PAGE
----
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COSAM alumna develops healthy nail care line

Published: 08/19/2014

Dr. Cary Gannon, a 1999 biomedical sciences graduate and board certified podiatrist, has developed a line of healthy, carcinogen-free nail care products that allows women to enjoy manicures and pedicures while nourishing their skin and nails.

“I was selling a competitive product in my office that claimed to have healthy properties, but after much investigation, I realized it was just regular nail polish,” said Gannon. “I was really upset with their marketing and thought it was dishonest.”

Gannon decided then that she would make her own product that promotes natural therapies and lacks the harmful chemicals. Soon, the Nashville-based company, AILA Cosmetics was developed.

“Our products are physician-developed and are classified as 5-free,” Gannon said. “Nail products are classified by what is not in them, so our products are free of toluene, formaldehyde, formaldehyde resin and camphor.”

According to Gannon, products that contain these carcinogens can cause yellowing of the nails and harboring of fungus.

AILA’s products contain beneficial oils and vitamins to nourish nails and kill surfactant nail fungus.

“As women, we sacrifice health for beauty all the time,” said Gannon. “We’re offering products that allow women to have the best of both worlds.”

Gannon collaborated with a chemical-free cosmetics developer to create the AILA formulas. Her best friend and roommate while at Auburn, Sonny Han, a product development professional, worked with Gannon to market and brand the AILA line.

The two Auburn grads hold the university dear to their hearts and have affectionately named several products after Auburn people and places. AILA will even be launching an Auburn-inspired orange and blue this fall.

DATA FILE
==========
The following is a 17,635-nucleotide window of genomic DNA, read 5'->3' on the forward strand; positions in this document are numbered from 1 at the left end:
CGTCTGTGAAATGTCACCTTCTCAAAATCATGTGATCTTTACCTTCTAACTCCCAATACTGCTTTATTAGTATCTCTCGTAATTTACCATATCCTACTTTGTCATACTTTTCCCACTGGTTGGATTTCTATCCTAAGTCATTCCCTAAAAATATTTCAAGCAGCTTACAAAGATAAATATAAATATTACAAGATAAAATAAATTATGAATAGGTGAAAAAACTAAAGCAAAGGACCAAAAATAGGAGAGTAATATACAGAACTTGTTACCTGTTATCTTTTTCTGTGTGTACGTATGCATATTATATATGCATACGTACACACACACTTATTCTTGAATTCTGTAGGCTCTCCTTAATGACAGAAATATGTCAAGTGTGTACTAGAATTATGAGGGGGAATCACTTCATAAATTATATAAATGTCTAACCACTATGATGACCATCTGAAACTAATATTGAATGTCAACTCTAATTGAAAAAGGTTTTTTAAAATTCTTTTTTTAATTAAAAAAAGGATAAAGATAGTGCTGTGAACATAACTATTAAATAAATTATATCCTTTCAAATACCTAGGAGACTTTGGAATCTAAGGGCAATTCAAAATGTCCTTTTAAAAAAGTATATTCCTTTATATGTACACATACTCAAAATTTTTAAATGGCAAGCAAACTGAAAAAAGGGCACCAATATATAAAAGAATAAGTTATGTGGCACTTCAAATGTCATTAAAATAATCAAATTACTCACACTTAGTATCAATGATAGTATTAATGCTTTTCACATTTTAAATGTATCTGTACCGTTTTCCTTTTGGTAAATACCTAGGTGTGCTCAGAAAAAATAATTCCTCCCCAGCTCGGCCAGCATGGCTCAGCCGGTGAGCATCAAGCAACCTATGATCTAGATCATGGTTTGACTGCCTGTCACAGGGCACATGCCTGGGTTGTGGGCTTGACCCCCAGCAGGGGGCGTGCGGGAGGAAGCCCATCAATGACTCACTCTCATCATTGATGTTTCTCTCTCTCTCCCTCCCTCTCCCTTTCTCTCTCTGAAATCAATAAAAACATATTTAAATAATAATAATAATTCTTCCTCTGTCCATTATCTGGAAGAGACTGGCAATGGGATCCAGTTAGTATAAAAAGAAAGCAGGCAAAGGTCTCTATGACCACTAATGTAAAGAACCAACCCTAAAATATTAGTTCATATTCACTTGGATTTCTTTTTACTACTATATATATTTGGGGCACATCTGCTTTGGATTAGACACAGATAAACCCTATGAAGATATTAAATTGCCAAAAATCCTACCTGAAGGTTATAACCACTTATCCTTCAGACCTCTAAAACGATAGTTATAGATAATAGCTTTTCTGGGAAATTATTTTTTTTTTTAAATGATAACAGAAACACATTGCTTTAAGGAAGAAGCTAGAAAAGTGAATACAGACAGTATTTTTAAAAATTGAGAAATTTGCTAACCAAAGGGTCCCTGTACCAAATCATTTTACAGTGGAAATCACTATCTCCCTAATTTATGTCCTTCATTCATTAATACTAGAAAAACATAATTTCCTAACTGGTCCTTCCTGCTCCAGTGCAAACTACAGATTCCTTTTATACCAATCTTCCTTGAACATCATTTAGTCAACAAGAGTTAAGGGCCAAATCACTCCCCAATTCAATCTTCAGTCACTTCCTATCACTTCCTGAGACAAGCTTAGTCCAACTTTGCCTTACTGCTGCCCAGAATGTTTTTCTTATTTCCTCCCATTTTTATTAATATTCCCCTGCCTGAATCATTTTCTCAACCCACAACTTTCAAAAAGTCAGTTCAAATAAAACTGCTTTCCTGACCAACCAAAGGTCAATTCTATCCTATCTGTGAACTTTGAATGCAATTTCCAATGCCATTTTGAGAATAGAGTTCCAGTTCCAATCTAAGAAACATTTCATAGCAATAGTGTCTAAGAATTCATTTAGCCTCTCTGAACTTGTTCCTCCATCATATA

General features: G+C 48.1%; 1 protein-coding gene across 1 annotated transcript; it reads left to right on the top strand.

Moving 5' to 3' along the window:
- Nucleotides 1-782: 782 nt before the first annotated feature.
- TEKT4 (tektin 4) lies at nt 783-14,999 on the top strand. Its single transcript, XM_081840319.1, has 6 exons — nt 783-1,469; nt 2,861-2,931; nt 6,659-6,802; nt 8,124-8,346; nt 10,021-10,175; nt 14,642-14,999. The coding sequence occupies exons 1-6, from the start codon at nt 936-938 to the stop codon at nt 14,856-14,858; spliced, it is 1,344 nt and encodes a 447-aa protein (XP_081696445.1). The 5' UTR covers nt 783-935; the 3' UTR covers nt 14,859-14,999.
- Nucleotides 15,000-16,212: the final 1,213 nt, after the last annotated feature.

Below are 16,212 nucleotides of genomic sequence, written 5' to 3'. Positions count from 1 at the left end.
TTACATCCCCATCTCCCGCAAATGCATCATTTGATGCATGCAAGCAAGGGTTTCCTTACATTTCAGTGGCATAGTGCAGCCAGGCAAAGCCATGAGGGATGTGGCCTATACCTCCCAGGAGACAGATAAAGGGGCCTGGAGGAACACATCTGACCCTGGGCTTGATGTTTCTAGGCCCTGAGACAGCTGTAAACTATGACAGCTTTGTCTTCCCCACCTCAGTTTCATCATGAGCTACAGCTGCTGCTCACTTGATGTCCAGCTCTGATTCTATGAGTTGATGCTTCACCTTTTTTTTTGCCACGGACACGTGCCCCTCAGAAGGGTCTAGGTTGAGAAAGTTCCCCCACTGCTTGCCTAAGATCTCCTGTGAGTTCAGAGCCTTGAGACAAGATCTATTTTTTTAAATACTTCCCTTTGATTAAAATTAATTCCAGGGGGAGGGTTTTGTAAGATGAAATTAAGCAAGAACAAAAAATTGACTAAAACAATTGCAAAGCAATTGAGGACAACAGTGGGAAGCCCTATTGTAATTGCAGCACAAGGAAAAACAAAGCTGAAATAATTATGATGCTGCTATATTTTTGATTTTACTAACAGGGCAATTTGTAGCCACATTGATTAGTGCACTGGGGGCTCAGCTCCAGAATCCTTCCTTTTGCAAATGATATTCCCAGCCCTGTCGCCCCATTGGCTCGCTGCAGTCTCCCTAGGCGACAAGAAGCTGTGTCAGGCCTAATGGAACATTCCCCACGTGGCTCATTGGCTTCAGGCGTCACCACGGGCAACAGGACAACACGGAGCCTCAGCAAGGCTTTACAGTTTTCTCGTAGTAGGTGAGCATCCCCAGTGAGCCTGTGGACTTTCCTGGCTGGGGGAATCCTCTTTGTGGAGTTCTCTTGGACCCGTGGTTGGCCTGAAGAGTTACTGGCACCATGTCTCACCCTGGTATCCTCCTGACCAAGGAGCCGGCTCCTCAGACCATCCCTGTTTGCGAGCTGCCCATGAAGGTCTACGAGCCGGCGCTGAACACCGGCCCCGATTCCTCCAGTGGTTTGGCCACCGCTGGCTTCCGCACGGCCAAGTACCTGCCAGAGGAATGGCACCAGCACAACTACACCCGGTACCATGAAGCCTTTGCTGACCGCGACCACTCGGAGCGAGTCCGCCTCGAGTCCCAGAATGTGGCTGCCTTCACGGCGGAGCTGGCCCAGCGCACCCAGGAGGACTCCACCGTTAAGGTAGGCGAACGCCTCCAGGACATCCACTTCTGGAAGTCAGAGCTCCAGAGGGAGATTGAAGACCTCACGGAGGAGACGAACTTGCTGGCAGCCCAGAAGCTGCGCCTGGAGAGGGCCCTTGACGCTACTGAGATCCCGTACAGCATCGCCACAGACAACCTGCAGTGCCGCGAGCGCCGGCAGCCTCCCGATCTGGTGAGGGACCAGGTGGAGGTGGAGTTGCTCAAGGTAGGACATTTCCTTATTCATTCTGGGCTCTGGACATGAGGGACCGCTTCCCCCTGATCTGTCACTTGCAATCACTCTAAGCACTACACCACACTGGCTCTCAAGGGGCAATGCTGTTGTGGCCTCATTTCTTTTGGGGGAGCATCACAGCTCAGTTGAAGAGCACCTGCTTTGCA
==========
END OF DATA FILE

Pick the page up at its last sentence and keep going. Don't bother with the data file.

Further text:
Gannon hopes to see AILA continue to grow while giving back through the AILA Gives program and bringing recognition to Sensory Processing Disorder, of which Gannon’s daughter, Aila, the company namesake, suffers.
SPD is a condition where the brain cannot properly receive or respond to information coming from the senses. Some children may experience hypersensitivity while others are unresponsive to things in their environment. 

“Making people aware of SPD is very important to me because there are so many children suffering from this disorder that aren’t properly diagnosed,” said Gannon. “We hope to fund additional research for children like Aila by giving a percentage of our proceeds from our color ‘Five Senses’ to the SPD Foundation.”

The AILA Gives program recently established an annual scholarship for pre-health majors through the Auburn University College of Sciences and Mathematics that will be funded this year.

“Being able to give back to Auburn, which gave so much to us, is very important to Sonny and me,” Gannon said.

Gannon’s initial interest in the pathology of the foot and ankle began when she was a competitive member of Auburn’s track and cross country teams.

While at Auburn, she shadowed world-renowned orthopedic surgeon Dr. James Andrews and after earning her bachelor’s degree in biomedical sciences, attended the Ohio College of Podiatric Medicine in Cleveland. 

Gannon is a native of Murfreesboro, Tenn., and currently practices at the University Foot and Ankle Center located in Brentwood, Tenn., and their new office in Spring Hill, Tenn.

For more on Gannon and AILA products, visit the website.

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